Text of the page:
Sunday notes: The book on Woody

Woody, is that you? USA TODAY Sports, AP Photo

CORTLAND, N.Y. -- Checking out the Jets:

1. Life of a billionaire: ESPNNewYork.com has obtained excerpts of Jerry Oppenheimer's soon-to-be-released book on Jets owner Woody Johnson, entitled, "Crazy Rich: Power, Scandal and Tragedy Inside the Johnson & Johnson Dynasty." Salacious aspects of his personal life already have been leaked to newspapers. We'll stick mostly to the football-related stuff, although I have to say there are no bombshells with regard to the Jets. A few nuggets, though:

a. Oppenheimer writes that Johnson didn't fire Rex Ryan after last season "because when he was in his teens he had witnessed his father being unceremoniously fired as president of Johnson & Johnson by Woody's grandfather. Besides recalling how hurtful it was, Woody had much affection for Ryan, whose earthy personality and physical type reminded him of his late father."

b. Oppenheimer reports on the controversial Tim Tebow acquisition, writing: "Woody, the businessman, and his team executives, felt it was absolute brilliance to have acquired him. As they saw it, Tebow would sell everything from tickets to T-shirts to lucrative TV advertising, and the Jets would be closely watched from coast to coast."

c. Johnson second-guessed himself before making his winning $635 million bid for the team in 2000. His ex-wife, Sale Johnson, is quoted in the book: "We were sitting on the beach using my cell phone because his had run out of juice and he was making his final offer. And he said, 'I don't know what to do. I don't know what to bid, it's already so high.'" At that moment, Johnson increased his bid by $10 million.

d. Oppenheimer writes that Johnson "spent hundreds of thousands of dollars on practice fields [in Florham Park], but when Ryan discovered the turf wasn't level, Woody 'was pissed' and had the fields torn up and new sod put in." Ryan is quoted as saying, "We had a helicopter hovering all night trying to dry the field off before we could finally start using it."

e. When he was in his 20s, Johnson lost "a serious bid" to buy the expansion Bucs.

f. Johnson wore a wig on a cross-country motorcycle trip, New York to San Francisco, so he could resemble a long-haired biker. This is trivial, but amusing.

2. GM-speak: John Idzik created a stir with his take on the QB decision, saying it will be a group decision -- a public stance that seemed to be undercutting Ryan. I spoke to a former Idzik associate, and he had this to say about the GM's headline-making comments: "I don't think there's anything wrong with saying that. In the end, I'm sure he'll acquiesce to the coaches. If Marty Mornhinweg stands up and says, 'I want [Mark] Sanchez for this, this and this reason,' and Rex backs him up, John won't disagree. He's very bright and very stubborn, but he won't overrule him. Remember, the head coach has the chalk last."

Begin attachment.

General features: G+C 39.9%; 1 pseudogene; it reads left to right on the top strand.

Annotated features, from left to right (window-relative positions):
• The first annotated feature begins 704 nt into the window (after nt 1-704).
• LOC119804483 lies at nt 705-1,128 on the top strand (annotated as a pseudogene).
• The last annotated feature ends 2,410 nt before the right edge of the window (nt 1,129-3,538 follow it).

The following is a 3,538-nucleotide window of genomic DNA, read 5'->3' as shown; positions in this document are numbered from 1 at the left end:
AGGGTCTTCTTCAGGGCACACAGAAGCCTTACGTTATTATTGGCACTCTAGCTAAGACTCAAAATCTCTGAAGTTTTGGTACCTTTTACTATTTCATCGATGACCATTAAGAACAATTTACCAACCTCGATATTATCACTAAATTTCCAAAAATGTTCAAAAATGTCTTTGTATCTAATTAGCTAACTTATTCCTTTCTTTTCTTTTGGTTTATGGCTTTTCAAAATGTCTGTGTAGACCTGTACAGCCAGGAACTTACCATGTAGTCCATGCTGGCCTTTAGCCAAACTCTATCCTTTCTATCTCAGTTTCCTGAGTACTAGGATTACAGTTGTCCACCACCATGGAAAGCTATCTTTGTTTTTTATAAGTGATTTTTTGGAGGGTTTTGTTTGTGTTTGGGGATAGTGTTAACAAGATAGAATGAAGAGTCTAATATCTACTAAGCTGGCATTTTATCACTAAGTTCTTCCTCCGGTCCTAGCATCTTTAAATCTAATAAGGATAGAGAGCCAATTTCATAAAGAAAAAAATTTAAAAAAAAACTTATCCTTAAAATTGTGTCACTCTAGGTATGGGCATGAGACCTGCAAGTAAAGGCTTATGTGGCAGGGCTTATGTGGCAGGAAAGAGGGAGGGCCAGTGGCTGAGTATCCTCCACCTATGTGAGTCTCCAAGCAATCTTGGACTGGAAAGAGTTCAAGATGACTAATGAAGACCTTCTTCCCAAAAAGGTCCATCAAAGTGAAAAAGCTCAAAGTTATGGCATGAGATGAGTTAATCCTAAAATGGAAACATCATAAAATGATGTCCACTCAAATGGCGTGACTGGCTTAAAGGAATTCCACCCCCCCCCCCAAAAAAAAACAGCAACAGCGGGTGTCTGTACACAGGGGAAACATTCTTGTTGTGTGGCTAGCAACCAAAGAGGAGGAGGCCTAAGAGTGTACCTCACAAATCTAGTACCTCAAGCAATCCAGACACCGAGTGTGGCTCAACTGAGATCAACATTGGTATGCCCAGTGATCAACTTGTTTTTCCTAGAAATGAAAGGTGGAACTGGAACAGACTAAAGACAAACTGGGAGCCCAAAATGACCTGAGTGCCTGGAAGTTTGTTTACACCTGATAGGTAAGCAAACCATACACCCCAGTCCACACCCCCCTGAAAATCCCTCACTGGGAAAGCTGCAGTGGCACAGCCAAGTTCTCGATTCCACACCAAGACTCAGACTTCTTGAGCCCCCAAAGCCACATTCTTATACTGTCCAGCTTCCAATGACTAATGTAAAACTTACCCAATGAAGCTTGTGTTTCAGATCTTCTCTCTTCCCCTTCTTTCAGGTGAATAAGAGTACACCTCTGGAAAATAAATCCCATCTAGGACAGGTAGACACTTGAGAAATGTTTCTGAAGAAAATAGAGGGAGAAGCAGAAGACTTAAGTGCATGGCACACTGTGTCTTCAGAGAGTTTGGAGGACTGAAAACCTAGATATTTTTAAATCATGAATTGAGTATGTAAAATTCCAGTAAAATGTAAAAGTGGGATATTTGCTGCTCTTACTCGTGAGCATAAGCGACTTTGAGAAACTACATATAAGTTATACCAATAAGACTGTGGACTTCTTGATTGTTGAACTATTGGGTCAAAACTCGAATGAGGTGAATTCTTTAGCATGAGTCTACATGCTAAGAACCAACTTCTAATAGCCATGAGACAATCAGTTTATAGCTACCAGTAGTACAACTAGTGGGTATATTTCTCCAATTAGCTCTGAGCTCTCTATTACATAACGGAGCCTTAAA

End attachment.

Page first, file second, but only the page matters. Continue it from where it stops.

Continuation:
3. Heard around Cortland: One of my Cortland moles [a chatty waitress] said she ran into two Jets players at a nail salon. She said the players were there for pedicures. The players identified themselves as rookies. She didn't get names. What's the NFL coming to? Years ago, players bemoaned the dog days of training camp. Now players pay professionals to pamper their barking dogs.

4. Oh, (Big) Brother: The paranoia level around the team has increased significantly under Idzik. News photogaphers and TV cameras weren't allowed to shoot Saturday night's scrimmage, save for warm ups and stretching, even though it was watched by 6,000 fans and broadcast on ESPN New York 98.7 FM. For all we know, there could've been opposing scouts in the stands. Ridiculous.

5. Twin Bills: Cool gesture by Bill Belichick, taking the time out of his training-camp schedule to attend Bill Parcells' Hall-of-Fame induction Saturday night in Canton. Their relationship has always fascinated me. It wasn't warm and fuzzy, not even when they coached together with the Giants, Jets and Patriots. They had what Parcells once described as a "water-cooler relationship," meaning: They'd bump into each other at the office water cooler, chat briefly and go their separate ways to perform their coaching duties. It was an unusual dynamic, but it worked brilliantly.